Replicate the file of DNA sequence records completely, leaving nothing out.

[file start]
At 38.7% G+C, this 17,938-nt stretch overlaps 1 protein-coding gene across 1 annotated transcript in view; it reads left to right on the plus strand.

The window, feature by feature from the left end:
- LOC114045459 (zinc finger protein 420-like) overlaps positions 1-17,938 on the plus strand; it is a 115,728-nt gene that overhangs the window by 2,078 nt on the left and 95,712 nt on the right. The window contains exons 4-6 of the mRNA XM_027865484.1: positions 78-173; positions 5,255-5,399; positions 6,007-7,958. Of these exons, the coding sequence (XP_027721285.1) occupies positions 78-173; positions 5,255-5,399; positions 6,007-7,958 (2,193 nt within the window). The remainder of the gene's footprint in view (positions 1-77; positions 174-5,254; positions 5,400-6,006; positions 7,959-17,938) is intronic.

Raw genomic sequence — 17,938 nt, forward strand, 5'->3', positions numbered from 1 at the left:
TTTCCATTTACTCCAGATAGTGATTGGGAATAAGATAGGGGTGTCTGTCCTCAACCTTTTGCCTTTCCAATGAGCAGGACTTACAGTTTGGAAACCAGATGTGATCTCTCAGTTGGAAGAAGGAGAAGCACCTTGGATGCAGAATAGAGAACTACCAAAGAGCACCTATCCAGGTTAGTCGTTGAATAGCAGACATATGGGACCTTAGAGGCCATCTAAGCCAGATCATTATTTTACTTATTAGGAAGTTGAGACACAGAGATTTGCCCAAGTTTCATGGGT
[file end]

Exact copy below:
At 38.7% G+C, this 17,938-nt stretch overlaps 1 protein-coding gene across 1 annotated transcript in view; it reads left to right on the plus strand.

The window, feature by feature from the left end:
- LOC114045459 (zinc finger protein 420-like) overlaps positions 1-17,938 on the plus strand; it is a 115,728-nt gene that overhangs the window by 2,078 nt on the left and 95,712 nt on the right. The window contains exons 4-6 of the mRNA XM_027865484.1: positions 78-173; positions 5,255-5,399; positions 6,007-7,958. Of these exons, the coding sequence (XP_027721285.1) occupies positions 78-173; positions 5,255-5,399; positions 6,007-7,958 (2,193 nt within the window). The remainder of the gene's footprint in view (positions 1-77; positions 174-5,254; positions 5,400-6,006; positions 7,959-17,938) is intronic.

Raw genomic sequence — 17,938 nt, forward strand, 5'->3', positions numbered from 1 at the left:
TTTCCATTTACTCCAGATAGTGATTGGGAATAAGATAGGGGTGTCTGTCCTCAACCTTTTGCCTTTCCAATGAGCAGGACTTACAGTTTGGAAACCAGATGTGATCTCTCAGTTGGAAGAAGGAGAAGCACCTTGGATGCAGAATAGAGAACTACCAAAGAGCACCTATCCAGGTTAGTCGTTGAATAGCAGACATATGGGACCTTAGAGGCCATCTAAGCCAGATCATTATTTTACTTATTAGGAAGTTGAGACACAGAGATTTGCCCAAGTTTCATGGGT